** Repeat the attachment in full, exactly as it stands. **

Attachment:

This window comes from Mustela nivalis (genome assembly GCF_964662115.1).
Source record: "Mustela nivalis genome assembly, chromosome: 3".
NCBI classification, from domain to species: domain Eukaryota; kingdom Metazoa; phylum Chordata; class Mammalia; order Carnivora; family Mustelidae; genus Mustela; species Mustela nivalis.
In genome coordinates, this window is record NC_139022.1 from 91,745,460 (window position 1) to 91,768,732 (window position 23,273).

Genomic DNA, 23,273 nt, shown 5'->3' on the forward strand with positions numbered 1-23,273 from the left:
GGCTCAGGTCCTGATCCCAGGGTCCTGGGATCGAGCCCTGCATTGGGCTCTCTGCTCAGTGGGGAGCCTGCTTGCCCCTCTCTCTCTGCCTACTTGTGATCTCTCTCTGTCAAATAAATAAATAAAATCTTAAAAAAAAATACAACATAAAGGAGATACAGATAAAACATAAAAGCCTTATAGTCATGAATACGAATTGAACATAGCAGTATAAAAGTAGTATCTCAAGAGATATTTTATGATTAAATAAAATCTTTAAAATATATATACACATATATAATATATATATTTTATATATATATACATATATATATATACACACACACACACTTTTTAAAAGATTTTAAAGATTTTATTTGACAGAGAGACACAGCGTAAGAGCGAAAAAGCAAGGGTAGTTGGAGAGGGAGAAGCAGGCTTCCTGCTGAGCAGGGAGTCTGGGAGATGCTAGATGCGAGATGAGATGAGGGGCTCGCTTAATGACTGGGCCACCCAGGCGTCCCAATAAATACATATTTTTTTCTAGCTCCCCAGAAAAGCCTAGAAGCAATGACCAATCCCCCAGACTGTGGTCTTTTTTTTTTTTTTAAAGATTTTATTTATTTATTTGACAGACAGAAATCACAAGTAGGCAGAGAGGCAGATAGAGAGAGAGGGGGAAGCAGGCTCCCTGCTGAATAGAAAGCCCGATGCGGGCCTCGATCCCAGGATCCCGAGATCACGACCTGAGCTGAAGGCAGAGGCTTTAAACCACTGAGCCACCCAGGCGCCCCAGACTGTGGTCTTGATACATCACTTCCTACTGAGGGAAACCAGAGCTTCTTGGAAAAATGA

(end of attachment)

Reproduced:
This window comes from Mustela nivalis (genome assembly GCF_964662115.1).
Source record: "Mustela nivalis genome assembly, chromosome: 3".
NCBI classification, from domain to species: domain Eukaryota; kingdom Metazoa; phylum Chordata; class Mammalia; order Carnivora; family Mustelidae; genus Mustela; species Mustela nivalis.
In genome coordinates, this window is record NC_139022.1 from 91,745,460 (window position 1) to 91,768,732 (window position 23,273).

Genomic DNA, 23,273 nt, shown 5'->3' on the forward strand with positions numbered 1-23,273 from the left:
GGCTCAGGTCCTGATCCCAGGGTCCTGGGATCGAGCCCTGCATTGGGCTCTCTGCTCAGTGGGGAGCCTGCTTGCCCCTCTCTCTCTGCCTACTTGTGATCTCTCTCTGTCAAATAAATAAATAAAATCTTAAAAAAAAATACAACATAAAGGAGATACAGATAAAACATAAAAGCCTTATAGTCATGAATACGAATTGAACATAGCAGTATAAAAGTAGTATCTCAAGAGATATTTTATGATTAAATAAAATCTTTAAAATATATATACACATATATAATATATATATTTTATATATATATACATATATATATATACACACACACACACTTTTTAAAAGATTTTAAAGATTTTATTTGACAGAGAGACACAGCGTAAGAGCGAAAAAGCAAGGGTAGTTGGAGAGGGAGAAGCAGGCTTCCTGCTGAGCAGGGAGTCTGGGAGATGCTAGATGCGAGATGAGATGAGGGGCTCGCTTAATGACTGGGCCACCCAGGCGTCCCAATAAATACATATTTTTTTCTAGCTCCCCAGAAAAGCCTAGAAGCAATGACCAATCCCCCAGACTGTGGTCTTTTTTTTTTTTTTAAAGATTTTATTTATTTATTTGACAGACAGAAATCACAAGTAGGCAGAGAGGCAGATAGAGAGAGAGGGGGAAGCAGGCTCCCTGCTGAATAGAAAGCCCGATGCGGGCCTCGATCCCAGGATCCCGAGATCACGACCTGAGCTGAAGGCAGAGGCTTTAAACCACTGAGCCACCCAGGCGCCCCAGACTGTGGTCTTGATACATCACTTCCTACTGAGGGAAACCAGAGCTTCTTGGAAAAATGA